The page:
The shell company that Stoney created called Team Henry, Enterprises, or something, so that was created 10 days before they got the money. It was created. So it didn’t exist. It was just created. Also, the guy that created it, a guy by the name of Henry obviously I can’t think of his first name. I’m doing this off memory. But his last name is Henry. He created this. Devon Henry. I’m sorry.
When we checked the records, Devon Henry gave $4,000 to Stoney’s political action committee. So it’s a Stoney donor. So let me get this straight. You are a Stoney donor. You gave him money. You create a shell company 10 days ahead of time. Then you get $1.8 million. Then you do the work. Then other people come out and say I would have done the work for a fraction of that. We got overcharged. And he was a donor. Doesn’t that smell a little fishy to you?
Gray: No, it does smell fishy. Procurement rules are there to protect the citizens. And those procurement rules were ignored. And under the guise of the fact that he said it was an emergency situation. And we’ve seen this happen in the past. And I don’t think that it was justified. I think that if it were a 10-day process we could have gotten requests for proposals out and bid it out. And I’m certain that it would not have cost $1.8 million.
Fredericks: My question is again, look, the mayor went to the governor and asked for the emergency powers to be extended so he could bypass through an emergency all of the normal procurement processes in Richmond that are put in place just to stop this kind of cronyism thing. But I guess my question is, let me ask you this.
If the statues took another 15 days to be taken down but you guys announced we’re going to be taking them down August 17. That was Monday. Not July whatever it was. It was going to take a month to get the right firm. We’ve got to put out the bids. It’s going to be August 17. That’s our target date. What would have happened Kim?
Gray: That’s a good question. They did take a break for the holiday. I think that’s the Fourth of July holiday. So I mean where’s the emergency? That’s what a lot of people have asked. You have to wonder why a shell corporation was created and they resisted putting information out about who actually got the contract. It’s just doesn’t past the smell test. It really doesn’t.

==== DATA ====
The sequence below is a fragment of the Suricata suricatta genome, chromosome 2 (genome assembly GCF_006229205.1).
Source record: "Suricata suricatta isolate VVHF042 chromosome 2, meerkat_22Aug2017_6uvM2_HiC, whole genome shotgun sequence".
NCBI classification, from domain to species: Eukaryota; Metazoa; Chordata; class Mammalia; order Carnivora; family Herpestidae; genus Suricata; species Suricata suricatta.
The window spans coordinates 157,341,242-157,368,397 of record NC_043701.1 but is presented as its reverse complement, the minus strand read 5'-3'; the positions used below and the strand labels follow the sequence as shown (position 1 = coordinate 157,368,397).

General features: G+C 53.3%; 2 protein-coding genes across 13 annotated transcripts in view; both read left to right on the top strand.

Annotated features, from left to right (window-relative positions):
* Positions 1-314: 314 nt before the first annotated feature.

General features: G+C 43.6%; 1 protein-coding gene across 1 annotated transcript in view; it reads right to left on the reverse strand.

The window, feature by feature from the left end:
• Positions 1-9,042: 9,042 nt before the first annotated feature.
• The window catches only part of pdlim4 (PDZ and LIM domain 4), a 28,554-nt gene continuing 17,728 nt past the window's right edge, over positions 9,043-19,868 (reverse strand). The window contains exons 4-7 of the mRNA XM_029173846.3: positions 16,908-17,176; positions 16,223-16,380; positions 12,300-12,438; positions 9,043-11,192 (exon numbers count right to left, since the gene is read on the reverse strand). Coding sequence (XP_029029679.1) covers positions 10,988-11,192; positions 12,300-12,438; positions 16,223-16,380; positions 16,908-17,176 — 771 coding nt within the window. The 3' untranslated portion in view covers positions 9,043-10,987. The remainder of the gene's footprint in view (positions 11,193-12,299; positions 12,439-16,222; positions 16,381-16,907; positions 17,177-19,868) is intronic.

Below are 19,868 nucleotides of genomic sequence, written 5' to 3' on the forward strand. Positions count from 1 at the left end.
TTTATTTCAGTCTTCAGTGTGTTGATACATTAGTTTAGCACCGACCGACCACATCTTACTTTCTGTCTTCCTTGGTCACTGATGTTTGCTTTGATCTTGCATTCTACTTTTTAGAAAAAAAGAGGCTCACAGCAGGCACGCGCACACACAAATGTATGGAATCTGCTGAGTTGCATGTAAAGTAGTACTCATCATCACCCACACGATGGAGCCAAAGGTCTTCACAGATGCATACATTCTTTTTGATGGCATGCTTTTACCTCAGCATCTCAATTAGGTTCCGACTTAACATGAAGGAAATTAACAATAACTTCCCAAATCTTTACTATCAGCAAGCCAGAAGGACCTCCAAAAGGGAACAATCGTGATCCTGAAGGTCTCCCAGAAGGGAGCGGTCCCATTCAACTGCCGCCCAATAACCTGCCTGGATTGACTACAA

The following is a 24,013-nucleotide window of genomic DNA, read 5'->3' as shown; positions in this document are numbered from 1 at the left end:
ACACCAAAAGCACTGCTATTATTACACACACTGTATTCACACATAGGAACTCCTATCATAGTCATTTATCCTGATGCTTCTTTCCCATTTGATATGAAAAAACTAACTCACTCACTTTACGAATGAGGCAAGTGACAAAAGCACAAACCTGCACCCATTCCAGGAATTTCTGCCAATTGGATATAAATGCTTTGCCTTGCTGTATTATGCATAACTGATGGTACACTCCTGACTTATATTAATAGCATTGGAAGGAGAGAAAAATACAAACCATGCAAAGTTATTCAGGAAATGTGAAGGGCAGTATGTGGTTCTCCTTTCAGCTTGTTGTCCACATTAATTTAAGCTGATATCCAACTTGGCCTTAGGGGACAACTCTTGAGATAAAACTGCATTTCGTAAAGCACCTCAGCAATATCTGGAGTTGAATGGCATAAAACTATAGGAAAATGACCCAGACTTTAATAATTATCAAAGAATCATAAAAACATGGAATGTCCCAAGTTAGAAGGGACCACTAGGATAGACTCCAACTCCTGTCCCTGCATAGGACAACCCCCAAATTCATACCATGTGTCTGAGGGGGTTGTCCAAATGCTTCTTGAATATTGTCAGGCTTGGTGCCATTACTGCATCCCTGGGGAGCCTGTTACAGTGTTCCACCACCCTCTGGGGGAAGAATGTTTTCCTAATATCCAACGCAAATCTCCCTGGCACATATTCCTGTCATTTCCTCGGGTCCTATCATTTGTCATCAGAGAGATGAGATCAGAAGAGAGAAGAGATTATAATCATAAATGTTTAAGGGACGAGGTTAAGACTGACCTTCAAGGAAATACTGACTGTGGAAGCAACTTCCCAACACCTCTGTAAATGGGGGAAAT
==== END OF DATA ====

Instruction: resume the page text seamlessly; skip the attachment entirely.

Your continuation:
Fredericks: Well the mayor ordered the crews to start working on July 1. This was in direct contrast to the council. The recommendation. The recommendation that he got from City Attorney Haskell Brown who said that hey if you do this you’re going to get sued. Just go through the regular order. I mean just go through the regular process.
It’s tough to sit here and say we get the mobs, we get the statues. We get it. They have to come down. OK. Fine. Say they are coming down. And say it’s going to take two or three weeks. We’ve got children that can’t go to school and that don’t have a computer and can’t learn. And so we don’t want to waste money so they can’t have a computer and a shot of learning something.
There is not a person in Richmond that would have been upset over that. They would have said, well that makes sense. Instead, we get this thing jammed through. Goes to a donor. They gouge the city. The money is gone. Everything is bypassed. Now we find out there is another 75 documents that have not been released that people are trying to get. What do you think is going to be in those documents, Kim?
Gray: That remains to be seen. And that’s why I’ve asked for a full-on investigation because what they can hide for certain reasons but they cannot hide from a subpoena from a prosecutor or a court. So I think transparency is key here and we’ve got to follow the money and understand exactly what happened.
These are our tax dollars at hand. This is not his personal fund. The last time I checked the GoFundMe which they had established which I have questions about. There was $25,000 in that account. I’m not sure what they’ve made it up to but I’m certain it’s nowhere near the $1.8 million that have been spent on this contract.
And then in addition to that any dollars that come in philanthropically could be used to get our children broadband access and computers. We still have a third of our children with school starting right after Labor Day who don’t have RPS laptops and access to the internet. This is a major crisis situation. And nobody is telling me what the plan is and how we are going to reach them. So that is the biggest emergency we are facing right now.
Listen to the full interview here: